Data for this domain were acquired from NHANES 2001–2002 Examination Data component for body measures. At a minimum, body weight and standing height were measured for all participants. Body weight was taken in underwear using a digital scale (Mettler Toledo, Columbus, OH, USA), with readings recorded to the nearest 0.1 kg by the automated system. Standing height was measured with a stadiometer in the Frankfort horizontal plane to the nearest 0.1 cm (Seca, Chino, CA, USA). All measures were obtained by trained health technicians using a standardized protocol with calibrated equipment, and measurement components performed in a specially equipped room in the mobile examination center. Detailed NHANES body measurements component procedures are presented elsewhere [12]. Body mass index (BMI) was calculated for each participant as weight in kilograms divided by the square of height in meters (kg/m2). For height and BMI, we also calculated individual percentiles for each participant, using CDC growth charts for ages 2–20 years [13], based on CDC LMS tables tabulated at half-month intervals. The participants were further categorized for height-for-age percentiles as short stature (height-for-age less than the 5th percentile), normal stature (5th to less than the 95th percentile), and tall stature (equal to or greater than the 95th percentile). The weight status categories and the corresponding percentiles were as follows: underweight (BMI-for-age less than the 5th percentile), normal weight (5th percentile to less than the 85th percentile), overweight (85th to less than the 95th percentile), and obese (equal to or greater than the 95th percentile). The primary outcome used in the analyses was height; the secondary outcomes include weight, BMI, height-for-age, and BMI-for-age. Height-for-age and BMI-for-age are recognized as common growth indicators in children and adolescents by the World Health Organization [14].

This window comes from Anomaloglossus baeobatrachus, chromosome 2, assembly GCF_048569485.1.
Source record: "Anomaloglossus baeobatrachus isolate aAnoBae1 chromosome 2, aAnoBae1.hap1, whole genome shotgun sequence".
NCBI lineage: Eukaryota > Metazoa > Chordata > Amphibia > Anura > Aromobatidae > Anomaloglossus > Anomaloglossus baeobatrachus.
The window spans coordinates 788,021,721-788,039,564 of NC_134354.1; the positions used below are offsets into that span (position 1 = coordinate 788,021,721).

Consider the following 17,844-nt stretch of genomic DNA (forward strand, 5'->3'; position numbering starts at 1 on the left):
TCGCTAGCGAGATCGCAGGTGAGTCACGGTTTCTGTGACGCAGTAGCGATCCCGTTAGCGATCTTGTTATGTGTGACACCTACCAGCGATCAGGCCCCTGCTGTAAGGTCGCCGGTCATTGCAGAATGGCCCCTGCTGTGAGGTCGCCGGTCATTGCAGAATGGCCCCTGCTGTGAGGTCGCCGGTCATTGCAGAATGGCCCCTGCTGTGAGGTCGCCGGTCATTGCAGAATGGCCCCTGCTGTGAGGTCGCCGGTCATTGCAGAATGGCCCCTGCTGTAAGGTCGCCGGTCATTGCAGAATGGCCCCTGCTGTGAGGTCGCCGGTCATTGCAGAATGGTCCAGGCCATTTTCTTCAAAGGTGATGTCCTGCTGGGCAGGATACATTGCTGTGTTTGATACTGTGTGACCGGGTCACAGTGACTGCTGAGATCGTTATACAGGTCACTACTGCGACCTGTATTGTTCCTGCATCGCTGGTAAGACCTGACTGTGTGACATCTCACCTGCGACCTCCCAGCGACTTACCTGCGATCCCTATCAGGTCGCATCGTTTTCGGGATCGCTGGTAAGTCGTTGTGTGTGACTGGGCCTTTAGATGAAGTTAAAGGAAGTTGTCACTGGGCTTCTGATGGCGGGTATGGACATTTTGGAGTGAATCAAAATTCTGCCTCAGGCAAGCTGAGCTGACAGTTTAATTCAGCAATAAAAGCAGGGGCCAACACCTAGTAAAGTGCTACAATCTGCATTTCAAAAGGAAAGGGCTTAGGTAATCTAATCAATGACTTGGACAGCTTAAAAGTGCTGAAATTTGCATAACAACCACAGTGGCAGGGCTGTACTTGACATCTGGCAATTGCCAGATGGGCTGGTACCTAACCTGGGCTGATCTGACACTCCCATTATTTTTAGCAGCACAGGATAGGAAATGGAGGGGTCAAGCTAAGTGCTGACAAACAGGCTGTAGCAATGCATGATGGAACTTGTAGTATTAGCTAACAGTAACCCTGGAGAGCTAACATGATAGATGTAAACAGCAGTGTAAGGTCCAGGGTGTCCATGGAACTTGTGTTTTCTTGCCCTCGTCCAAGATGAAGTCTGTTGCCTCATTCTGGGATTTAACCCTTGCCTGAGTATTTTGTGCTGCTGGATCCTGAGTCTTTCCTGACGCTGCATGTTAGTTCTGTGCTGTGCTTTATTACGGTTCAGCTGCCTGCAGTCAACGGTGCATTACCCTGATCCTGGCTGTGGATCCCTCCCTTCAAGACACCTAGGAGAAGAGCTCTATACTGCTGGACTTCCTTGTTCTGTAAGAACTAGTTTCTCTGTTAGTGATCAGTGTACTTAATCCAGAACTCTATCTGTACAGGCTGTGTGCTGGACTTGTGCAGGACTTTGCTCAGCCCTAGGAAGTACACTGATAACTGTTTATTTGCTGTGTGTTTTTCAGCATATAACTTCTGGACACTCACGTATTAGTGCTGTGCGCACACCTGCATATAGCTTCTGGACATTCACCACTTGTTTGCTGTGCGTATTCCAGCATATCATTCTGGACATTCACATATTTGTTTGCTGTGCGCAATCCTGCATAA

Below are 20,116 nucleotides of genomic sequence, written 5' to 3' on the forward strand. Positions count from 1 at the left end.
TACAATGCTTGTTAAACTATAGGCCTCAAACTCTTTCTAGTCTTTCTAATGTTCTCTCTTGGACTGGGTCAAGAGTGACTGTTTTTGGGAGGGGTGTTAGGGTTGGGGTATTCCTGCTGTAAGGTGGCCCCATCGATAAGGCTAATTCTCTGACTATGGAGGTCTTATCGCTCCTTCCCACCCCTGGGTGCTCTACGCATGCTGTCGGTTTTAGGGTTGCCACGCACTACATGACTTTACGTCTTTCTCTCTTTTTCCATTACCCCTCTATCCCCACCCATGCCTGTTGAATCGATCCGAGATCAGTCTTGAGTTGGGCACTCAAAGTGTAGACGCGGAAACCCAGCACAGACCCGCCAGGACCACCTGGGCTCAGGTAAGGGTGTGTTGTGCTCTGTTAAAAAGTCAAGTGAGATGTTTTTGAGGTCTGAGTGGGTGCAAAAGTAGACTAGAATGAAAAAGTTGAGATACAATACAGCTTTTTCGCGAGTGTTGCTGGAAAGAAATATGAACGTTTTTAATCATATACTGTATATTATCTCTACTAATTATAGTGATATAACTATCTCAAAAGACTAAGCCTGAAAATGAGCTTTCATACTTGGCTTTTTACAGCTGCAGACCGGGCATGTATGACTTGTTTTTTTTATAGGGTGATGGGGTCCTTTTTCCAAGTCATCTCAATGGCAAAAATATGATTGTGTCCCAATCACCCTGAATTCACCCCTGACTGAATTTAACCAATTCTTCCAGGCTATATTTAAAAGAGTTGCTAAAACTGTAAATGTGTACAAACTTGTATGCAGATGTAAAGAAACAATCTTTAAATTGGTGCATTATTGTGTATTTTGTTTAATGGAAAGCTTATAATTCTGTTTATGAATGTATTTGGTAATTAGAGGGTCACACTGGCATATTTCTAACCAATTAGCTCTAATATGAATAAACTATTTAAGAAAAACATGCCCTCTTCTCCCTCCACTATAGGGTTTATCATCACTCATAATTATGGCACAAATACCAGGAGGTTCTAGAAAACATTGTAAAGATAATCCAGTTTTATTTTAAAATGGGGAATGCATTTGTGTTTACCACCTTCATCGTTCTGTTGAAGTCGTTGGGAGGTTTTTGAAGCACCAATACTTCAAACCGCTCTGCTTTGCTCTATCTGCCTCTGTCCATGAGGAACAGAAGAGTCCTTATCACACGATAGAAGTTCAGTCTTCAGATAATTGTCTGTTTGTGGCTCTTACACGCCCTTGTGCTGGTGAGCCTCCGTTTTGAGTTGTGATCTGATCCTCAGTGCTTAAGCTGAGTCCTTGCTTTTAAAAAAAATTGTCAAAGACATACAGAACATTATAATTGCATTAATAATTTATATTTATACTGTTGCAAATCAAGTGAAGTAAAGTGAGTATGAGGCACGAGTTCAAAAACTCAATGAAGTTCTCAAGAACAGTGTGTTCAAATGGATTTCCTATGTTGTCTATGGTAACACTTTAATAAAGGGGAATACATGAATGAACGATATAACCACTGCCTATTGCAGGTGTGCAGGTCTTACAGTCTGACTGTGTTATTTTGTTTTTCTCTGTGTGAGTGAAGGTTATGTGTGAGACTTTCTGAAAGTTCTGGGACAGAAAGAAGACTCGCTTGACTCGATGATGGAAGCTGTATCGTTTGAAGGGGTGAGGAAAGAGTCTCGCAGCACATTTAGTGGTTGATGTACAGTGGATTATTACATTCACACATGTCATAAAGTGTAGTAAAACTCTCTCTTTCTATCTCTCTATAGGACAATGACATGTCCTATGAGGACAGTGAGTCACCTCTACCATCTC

2.4. Statistical Analyses